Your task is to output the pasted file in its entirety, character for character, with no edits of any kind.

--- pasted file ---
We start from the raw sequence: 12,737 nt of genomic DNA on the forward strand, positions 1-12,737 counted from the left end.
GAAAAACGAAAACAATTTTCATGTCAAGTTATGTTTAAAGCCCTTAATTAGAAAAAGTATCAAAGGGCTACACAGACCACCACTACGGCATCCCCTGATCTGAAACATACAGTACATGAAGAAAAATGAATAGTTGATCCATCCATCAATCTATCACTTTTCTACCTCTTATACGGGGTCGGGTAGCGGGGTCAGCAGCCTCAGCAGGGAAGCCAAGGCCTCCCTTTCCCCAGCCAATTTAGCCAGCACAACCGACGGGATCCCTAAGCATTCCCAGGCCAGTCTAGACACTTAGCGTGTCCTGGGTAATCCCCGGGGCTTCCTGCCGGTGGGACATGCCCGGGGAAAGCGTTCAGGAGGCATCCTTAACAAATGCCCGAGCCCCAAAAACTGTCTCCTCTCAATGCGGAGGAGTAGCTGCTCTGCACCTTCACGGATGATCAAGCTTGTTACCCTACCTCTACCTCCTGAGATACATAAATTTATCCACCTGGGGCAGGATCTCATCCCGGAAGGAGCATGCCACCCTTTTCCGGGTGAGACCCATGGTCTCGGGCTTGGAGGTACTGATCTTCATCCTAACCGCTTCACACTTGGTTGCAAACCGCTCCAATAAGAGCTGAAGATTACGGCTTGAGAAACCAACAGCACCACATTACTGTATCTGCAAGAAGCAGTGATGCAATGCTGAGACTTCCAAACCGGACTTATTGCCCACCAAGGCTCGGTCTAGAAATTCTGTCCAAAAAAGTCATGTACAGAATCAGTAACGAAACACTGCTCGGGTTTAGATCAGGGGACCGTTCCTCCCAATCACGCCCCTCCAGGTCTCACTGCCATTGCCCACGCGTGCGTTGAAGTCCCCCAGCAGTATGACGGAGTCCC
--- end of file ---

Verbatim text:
We start from the raw sequence: 12,737 nt of genomic DNA on the forward strand, positions 1-12,737 counted from the left end.
GAAAAACGAAAACAATTTTCATGTCAAGTTATGTTTAAAGCCCTTAATTAGAAAAAGTATCAAAGGGCTACACAGACCACCACTACGGCATCCCCTGATCTGAAACATACAGTACATGAAGAAAAATGAATAGTTGATCCATCCATCAATCTATCACTTTTCTACCTCTTATACGGGGTCGGGTAGCGGGGTCAGCAGCCTCAGCAGGGAAGCCAAGGCCTCCCTTTCCCCAGCCAATTTAGCCAGCACAACCGACGGGATCCCTAAGCATTCCCAGGCCAGTCTAGACACTTAGCGTGTCCTGGGTAATCCCCGGGGCTTCCTGCCGGTGGGACATGCCCGGGGAAAGCGTTCAGGAGGCATCCTTAACAAATGCCCGAGCCCCAAAAACTGTCTCCTCTCAATGCGGAGGAGTAGCTGCTCTGCACCTTCACGGATGATCAAGCTTGTTACCCTACCTCTACCTCCTGAGATACATAAATTTATCCACCTGGGGCAGGATCTCATCCCGGAAGGAGCATGCCACCCTTTTCCGGGTGAGACCCATGGTCTCGGGCTTGGAGGTACTGATCTTCATCCTAACCGCTTCACACTTGGTTGCAAACCGCTCCAATAAGAGCTGAAGATTACGGCTTGAGAAACCAACAGCACCACATTACTGTATCTGCAAGAAGCAGTGATGCAATGCTGAGACTTCCAAACCGGACTTATTGCCCACCAAGGCTCGGTCTAGAAATTCTGTCCAAAAAAGTCATGTACAGAATCAGTAACGAAACACTGCTCGGGTTTAGATCAGGGGACCGTTCCTCCCAATCACGCCCCTCCAGGTCTCACTGCCATTGCCCACGCGTGCGTTGAAGTCCCCCAGCAGTATGACGGAGTCCC